17 April 2014

The New Yorker: “Cheap Words”

Jane Friedman, the former Random House and HarperCollins executive, who now runs a digital publisher called Open Road Integrated Media, told me, If there wasn’t an Amazon today, there probably wouldn’t be a book business. The senior editor who met Grandinetti said, They’re our biggest customer, we want them to succeed. As I recover from being punched in the face by Amazon, I also worry: What if they are a bubble? What if the stock market suddenly says, ‘We want a profit’? You don’t want your father who abuses you physically to lose his job. George Packer

The article paints a detailed picture – if somewhat unfavorable to Amazon – of the uneasy relationship, even dependency, between book publishers and the largest US online retailer. While they don’t like to admit it, their competencies are actually complementary – editors and publishers have the experience to discover the best books and authors, Amazon to sell them to the widest audience – and it would serve both parties (and readers) it they would cooperate better.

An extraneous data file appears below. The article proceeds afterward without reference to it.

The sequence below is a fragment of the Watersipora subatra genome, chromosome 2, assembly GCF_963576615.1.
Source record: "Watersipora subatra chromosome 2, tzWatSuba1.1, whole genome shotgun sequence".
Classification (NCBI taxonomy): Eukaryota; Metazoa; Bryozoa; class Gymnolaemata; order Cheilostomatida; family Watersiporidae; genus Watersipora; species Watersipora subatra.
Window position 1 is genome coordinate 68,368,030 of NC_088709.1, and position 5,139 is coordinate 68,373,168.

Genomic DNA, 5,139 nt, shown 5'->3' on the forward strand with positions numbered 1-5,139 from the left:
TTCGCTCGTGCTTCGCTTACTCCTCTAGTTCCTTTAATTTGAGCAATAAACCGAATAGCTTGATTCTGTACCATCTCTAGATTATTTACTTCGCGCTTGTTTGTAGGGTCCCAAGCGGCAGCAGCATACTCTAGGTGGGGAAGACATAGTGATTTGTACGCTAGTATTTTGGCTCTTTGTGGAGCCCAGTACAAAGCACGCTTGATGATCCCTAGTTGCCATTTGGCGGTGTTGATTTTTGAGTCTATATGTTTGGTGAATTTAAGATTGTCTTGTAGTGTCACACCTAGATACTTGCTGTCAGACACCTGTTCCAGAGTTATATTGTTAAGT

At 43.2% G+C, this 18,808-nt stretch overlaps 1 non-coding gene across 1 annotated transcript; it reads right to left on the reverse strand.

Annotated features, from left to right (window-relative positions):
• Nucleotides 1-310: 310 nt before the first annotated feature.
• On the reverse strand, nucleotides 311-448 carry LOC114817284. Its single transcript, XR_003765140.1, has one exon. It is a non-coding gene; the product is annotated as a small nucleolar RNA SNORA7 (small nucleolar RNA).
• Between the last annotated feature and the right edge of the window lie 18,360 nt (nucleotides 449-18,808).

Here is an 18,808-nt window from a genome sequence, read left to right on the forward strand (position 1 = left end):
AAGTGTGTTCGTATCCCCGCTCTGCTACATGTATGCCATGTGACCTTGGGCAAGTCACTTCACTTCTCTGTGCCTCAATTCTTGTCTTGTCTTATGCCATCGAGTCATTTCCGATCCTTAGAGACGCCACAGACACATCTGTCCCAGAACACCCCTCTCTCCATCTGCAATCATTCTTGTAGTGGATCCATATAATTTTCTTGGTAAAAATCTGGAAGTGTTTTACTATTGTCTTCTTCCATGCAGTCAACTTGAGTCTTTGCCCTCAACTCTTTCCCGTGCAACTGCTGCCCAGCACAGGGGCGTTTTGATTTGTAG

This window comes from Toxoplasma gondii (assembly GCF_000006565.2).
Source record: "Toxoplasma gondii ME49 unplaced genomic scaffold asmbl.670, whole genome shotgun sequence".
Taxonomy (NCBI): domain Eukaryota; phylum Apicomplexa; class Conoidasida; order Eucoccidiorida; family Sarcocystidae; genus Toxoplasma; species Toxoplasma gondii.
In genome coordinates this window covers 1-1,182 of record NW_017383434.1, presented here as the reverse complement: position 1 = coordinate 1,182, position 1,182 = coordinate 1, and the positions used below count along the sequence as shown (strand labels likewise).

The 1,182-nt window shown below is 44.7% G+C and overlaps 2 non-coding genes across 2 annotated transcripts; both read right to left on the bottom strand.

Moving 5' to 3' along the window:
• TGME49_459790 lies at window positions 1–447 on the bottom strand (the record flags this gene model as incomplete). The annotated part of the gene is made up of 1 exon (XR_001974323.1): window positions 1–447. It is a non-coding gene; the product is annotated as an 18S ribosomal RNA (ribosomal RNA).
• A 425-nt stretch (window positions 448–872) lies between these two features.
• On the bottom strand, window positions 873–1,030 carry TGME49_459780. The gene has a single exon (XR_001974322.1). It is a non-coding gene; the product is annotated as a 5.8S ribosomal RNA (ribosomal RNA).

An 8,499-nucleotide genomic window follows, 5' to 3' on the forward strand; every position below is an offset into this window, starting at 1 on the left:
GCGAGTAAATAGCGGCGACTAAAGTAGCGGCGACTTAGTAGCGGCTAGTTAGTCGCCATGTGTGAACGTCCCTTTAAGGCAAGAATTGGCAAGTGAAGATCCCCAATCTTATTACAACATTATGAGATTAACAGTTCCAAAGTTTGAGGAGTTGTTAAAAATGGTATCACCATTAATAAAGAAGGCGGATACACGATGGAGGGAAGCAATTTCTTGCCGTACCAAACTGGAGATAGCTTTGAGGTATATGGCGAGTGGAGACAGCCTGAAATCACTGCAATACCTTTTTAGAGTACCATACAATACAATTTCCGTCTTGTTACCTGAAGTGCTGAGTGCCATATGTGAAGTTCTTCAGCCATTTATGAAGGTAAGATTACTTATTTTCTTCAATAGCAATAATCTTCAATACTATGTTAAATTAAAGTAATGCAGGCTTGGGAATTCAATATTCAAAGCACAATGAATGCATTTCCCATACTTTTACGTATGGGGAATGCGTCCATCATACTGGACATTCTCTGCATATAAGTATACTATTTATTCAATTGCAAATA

His ambition sometimes had an idealistic cast: he wanted Amazon to warehouse two copies of every book ever printed, an unrealized dream grandly called the Alexandria Project.

Reading about some of the questionable tactics employed by Amazon, somehow I can’t believe a man with such passion for books would want to turn them into cheap merchandise. I, like many others living outside the US, wouldn’t have been able to read many of the books I’ve read without Amazon making them digitally available to the world.

I think the conflicts between publishers and Amazon come from different views on the concept and value of books. Publishers see books as premium products, with good quality finishing and a matching price – and I’m sure many readers feel the same. On the other hand, Jeff Bezos thinks books should be available to the largest possible number of readers, and to do that you need a large distribution platform with small marginal costs and wide reach, hence the digital channel. Personally I tend to favor the latter view; books are valuable for the ideas, stories and feelings they pass on from the writer to the reader, not for their cover or number of pages.

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